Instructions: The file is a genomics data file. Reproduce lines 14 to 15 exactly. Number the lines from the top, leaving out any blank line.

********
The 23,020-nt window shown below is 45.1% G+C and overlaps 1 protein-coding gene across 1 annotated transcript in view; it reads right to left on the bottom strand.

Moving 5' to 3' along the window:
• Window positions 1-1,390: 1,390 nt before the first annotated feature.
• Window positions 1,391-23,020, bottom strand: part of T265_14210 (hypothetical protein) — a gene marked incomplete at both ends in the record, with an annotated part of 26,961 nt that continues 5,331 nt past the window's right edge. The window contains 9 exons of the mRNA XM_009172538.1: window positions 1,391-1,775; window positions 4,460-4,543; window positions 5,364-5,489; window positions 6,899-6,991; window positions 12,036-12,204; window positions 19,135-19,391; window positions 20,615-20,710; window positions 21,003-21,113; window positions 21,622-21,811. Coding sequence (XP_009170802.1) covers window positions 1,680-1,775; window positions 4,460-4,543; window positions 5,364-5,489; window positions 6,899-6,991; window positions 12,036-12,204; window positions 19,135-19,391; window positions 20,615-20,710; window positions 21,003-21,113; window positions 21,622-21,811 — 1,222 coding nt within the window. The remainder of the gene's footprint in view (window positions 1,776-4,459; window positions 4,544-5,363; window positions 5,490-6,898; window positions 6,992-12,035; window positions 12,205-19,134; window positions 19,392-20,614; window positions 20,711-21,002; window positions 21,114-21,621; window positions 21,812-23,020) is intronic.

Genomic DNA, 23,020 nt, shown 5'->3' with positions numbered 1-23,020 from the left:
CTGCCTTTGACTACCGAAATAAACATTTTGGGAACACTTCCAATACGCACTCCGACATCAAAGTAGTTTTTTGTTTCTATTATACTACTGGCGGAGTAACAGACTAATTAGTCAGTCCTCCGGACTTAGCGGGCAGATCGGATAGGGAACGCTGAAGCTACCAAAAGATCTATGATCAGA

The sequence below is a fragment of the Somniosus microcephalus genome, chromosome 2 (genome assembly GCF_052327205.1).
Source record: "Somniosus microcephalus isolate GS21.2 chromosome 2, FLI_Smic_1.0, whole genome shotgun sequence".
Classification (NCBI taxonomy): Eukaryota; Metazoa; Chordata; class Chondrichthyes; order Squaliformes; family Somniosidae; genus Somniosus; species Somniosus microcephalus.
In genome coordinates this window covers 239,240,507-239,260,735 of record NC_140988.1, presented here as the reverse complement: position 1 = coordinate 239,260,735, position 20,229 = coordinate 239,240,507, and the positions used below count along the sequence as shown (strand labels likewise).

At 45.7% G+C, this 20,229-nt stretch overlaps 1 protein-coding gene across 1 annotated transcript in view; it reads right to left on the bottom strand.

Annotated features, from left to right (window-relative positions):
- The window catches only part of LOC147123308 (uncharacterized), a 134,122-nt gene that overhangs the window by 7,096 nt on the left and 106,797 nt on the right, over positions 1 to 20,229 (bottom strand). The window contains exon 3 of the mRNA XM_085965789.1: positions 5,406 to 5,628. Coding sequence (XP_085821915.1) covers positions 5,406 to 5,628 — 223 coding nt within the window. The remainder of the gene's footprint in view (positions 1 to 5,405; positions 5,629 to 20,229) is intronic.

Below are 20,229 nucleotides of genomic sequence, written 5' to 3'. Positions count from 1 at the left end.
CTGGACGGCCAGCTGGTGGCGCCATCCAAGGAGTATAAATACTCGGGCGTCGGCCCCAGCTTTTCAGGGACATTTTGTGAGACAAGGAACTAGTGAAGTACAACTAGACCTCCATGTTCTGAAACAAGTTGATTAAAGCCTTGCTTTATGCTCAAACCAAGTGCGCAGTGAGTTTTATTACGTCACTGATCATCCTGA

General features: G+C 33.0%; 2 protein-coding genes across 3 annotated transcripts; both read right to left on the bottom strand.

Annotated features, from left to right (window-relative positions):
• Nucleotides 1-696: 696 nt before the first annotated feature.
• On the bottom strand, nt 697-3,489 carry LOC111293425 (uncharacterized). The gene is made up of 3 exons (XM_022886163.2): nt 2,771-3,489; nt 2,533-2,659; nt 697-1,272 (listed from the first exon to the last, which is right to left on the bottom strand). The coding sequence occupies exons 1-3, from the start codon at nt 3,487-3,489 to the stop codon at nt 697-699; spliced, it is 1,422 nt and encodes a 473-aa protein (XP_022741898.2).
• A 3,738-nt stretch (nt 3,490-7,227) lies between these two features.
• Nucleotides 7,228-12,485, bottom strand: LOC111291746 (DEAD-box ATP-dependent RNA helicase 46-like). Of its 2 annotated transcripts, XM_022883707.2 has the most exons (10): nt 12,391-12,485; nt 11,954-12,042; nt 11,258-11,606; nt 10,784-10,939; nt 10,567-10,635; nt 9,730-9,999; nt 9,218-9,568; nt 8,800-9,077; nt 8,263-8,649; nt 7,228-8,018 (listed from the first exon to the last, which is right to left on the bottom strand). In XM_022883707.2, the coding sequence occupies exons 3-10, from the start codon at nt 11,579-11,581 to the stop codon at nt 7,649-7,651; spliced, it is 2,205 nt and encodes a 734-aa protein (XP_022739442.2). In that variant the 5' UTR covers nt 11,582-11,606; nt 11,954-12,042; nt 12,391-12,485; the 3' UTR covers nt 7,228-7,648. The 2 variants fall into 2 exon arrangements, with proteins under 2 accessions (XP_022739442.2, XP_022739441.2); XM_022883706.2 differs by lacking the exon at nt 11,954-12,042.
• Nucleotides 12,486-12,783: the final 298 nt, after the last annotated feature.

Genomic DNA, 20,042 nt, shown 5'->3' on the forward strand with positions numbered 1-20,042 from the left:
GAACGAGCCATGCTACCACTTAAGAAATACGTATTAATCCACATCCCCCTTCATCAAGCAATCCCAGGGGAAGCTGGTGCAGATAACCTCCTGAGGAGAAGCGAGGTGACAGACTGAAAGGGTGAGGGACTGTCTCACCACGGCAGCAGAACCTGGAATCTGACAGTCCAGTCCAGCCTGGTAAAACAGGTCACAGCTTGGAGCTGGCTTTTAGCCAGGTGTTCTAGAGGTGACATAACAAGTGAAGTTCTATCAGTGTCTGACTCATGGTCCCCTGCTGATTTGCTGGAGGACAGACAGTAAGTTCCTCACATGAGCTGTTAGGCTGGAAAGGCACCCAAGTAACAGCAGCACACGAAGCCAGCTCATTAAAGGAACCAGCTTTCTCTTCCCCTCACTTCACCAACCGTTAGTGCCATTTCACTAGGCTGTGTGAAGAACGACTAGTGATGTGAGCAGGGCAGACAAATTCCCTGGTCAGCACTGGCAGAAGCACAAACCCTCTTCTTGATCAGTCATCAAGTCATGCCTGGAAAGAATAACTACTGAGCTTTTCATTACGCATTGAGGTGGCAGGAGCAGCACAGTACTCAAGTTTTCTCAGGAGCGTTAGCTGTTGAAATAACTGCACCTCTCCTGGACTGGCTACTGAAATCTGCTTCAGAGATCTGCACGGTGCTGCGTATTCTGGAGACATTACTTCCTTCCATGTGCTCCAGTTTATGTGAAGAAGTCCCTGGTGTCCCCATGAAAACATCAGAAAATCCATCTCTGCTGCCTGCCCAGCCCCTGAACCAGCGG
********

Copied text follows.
Below are 20,229 nucleotides of genomic sequence, written 5' to 3'. Positions count from 1 at the left end.
CTGGACGGCCAGCTGGTGGCGCCATCCAAGGAGTATAAATACTCGGGCGTCGGCCCCAGCTTTTCAGGGACATTTTGTGAGACAAGGAACTAGTGAAGTACAACTAGACCTCCATGTTCTGAAACAAGTTGATTAAAGCCTTGCTTTATGCTCAAACCAAGTGCGCAGTGAGTTTTATTACGTCACTGATCATCCTGA